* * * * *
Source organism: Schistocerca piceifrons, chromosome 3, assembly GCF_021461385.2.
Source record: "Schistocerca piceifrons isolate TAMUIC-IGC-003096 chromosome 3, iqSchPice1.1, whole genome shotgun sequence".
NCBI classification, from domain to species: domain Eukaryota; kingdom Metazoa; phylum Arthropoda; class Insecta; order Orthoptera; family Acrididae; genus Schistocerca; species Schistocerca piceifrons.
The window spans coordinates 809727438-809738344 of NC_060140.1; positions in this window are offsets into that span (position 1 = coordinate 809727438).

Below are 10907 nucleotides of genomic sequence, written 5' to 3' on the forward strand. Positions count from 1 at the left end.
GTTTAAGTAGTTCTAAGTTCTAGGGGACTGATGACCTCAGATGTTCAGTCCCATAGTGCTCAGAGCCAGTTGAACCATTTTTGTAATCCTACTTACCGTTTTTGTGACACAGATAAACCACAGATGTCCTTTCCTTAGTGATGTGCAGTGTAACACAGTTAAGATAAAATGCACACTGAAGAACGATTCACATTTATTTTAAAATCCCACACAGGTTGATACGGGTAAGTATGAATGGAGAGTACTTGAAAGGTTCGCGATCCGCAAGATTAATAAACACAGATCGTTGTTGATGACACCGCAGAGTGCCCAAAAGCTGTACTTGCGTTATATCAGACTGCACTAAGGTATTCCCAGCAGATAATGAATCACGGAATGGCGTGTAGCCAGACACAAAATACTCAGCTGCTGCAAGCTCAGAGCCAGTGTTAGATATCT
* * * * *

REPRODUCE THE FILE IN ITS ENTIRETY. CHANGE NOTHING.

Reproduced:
Source organism: Schistocerca piceifrons, chromosome 3, assembly GCF_021461385.2.
Source record: "Schistocerca piceifrons isolate TAMUIC-IGC-003096 chromosome 3, iqSchPice1.1, whole genome shotgun sequence".
NCBI classification, from domain to species: domain Eukaryota; kingdom Metazoa; phylum Arthropoda; class Insecta; order Orthoptera; family Acrididae; genus Schistocerca; species Schistocerca piceifrons.
The window spans coordinates 809727438-809738344 of NC_060140.1; positions in this window are offsets into that span (position 1 = coordinate 809727438).

Below are 10907 nucleotides of genomic sequence, written 5' to 3' on the forward strand. Positions count from 1 at the left end.
GTTTAAGTAGTTCTAAGTTCTAGGGGACTGATGACCTCAGATGTTCAGTCCCATAGTGCTCAGAGCCAGTTGAACCATTTTTGTAATCCTACTTACCGTTTTTGTGACACAGATAAACCACAGATGTCCTTTCCTTAGTGATGTGCAGTGTAACACAGTTAAGATAAAATGCACACTGAAGAACGATTCACATTTATTTTAAAATCCCACACAGGTTGATACGGGTAAGTATGAATGGAGAGTACTTGAAAGGTTCGCGATCCGCAAGATTAATAAACACAGATCGTTGTTGATGACACCGCAGAGTGCCCAAAAGCTGTACTTGCGTTATATCAGACTGCACTAAGGTATTCCCAGCAGATAATGAATCACGGAATGGCGTGTAGCCAGACACAAAATACTCAGCTGCTGCAAGCTCAGAGCCAGTGTTAGATATCT